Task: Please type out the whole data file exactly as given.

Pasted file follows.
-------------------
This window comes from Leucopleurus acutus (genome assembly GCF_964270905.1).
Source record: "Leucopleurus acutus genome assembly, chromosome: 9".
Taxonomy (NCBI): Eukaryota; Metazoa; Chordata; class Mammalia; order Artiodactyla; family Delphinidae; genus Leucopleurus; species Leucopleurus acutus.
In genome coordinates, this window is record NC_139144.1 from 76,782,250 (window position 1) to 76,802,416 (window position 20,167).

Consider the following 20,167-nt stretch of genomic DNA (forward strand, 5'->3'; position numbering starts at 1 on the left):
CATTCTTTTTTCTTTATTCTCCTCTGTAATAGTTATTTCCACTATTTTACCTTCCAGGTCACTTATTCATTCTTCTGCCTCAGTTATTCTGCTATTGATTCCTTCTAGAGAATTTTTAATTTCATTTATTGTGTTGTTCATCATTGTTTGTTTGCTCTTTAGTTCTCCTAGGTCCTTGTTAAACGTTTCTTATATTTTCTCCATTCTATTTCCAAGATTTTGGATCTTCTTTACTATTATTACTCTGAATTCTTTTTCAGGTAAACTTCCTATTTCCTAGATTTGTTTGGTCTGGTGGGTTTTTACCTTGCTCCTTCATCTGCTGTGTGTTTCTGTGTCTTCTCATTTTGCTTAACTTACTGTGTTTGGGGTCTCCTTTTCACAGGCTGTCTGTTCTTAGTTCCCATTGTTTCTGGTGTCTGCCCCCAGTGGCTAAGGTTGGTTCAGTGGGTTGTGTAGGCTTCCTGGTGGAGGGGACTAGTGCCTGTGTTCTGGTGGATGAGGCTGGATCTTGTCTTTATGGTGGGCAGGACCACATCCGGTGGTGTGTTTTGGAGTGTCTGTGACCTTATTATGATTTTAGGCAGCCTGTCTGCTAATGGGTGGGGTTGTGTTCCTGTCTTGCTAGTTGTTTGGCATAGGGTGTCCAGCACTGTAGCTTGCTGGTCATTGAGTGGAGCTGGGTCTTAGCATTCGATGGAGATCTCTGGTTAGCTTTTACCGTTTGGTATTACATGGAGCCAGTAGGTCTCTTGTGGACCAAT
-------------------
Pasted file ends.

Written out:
This window comes from Leucopleurus acutus (genome assembly GCF_964270905.1).
Source record: "Leucopleurus acutus genome assembly, chromosome: 9".
Taxonomy (NCBI): Eukaryota; Metazoa; Chordata; class Mammalia; order Artiodactyla; family Delphinidae; genus Leucopleurus; species Leucopleurus acutus.
In genome coordinates, this window is record NC_139144.1 from 76,782,250 (window position 1) to 76,802,416 (window position 20,167).

Consider the following 20,167-nt stretch of genomic DNA (forward strand, 5'->3'; position numbering starts at 1 on the left):
CATTCTTTTTTCTTTATTCTCCTCTGTAATAGTTATTTCCACTATTTTACCTTCCAGGTCACTTATTCATTCTTCTGCCTCAGTTATTCTGCTATTGATTCCTTCTAGAGAATTTTTAATTTCATTTATTGTGTTGTTCATCATTGTTTGTTTGCTCTTTAGTTCTCCTAGGTCCTTGTTAAACGTTTCTTATATTTTCTCCATTCTATTTCCAAGATTTTGGATCTTCTTTACTATTATTACTCTGAATTCTTTTTCAGGTAAACTTCCTATTTCCTAGATTTGTTTGGTCTGGTGGGTTTTTACCTTGCTCCTTCATCTGCTGTGTGTTTCTGTGTCTTCTCATTTTGCTTAACTTACTGTGTTTGGGGTCTCCTTTTCACAGGCTGTCTGTTCTTAGTTCCCATTGTTTCTGGTGTCTGCCCCCAGTGGCTAAGGTTGGTTCAGTGGGTTGTGTAGGCTTCCTGGTGGAGGGGACTAGTGCCTGTGTTCTGGTGGATGAGGCTGGATCTTGTCTTTATGGTGGGCAGGACCACATCCGGTGGTGTGTTTTGGAGTGTCTGTGACCTTATTATGATTTTAGGCAGCCTGTCTGCTAATGGGTGGGGTTGTGTTCCTGTCTTGCTAGTTGTTTGGCATAGGGTGTCCAGCACTGTAGCTTGCTGGTCATTGAGTGGAGCTGGGTCTTAGCATTCGATGGAGATCTCTGGTTAGCTTTTACCGTTTGGTATTACATGGAGCCAGTAGGTCTCTTGTGGACCAAT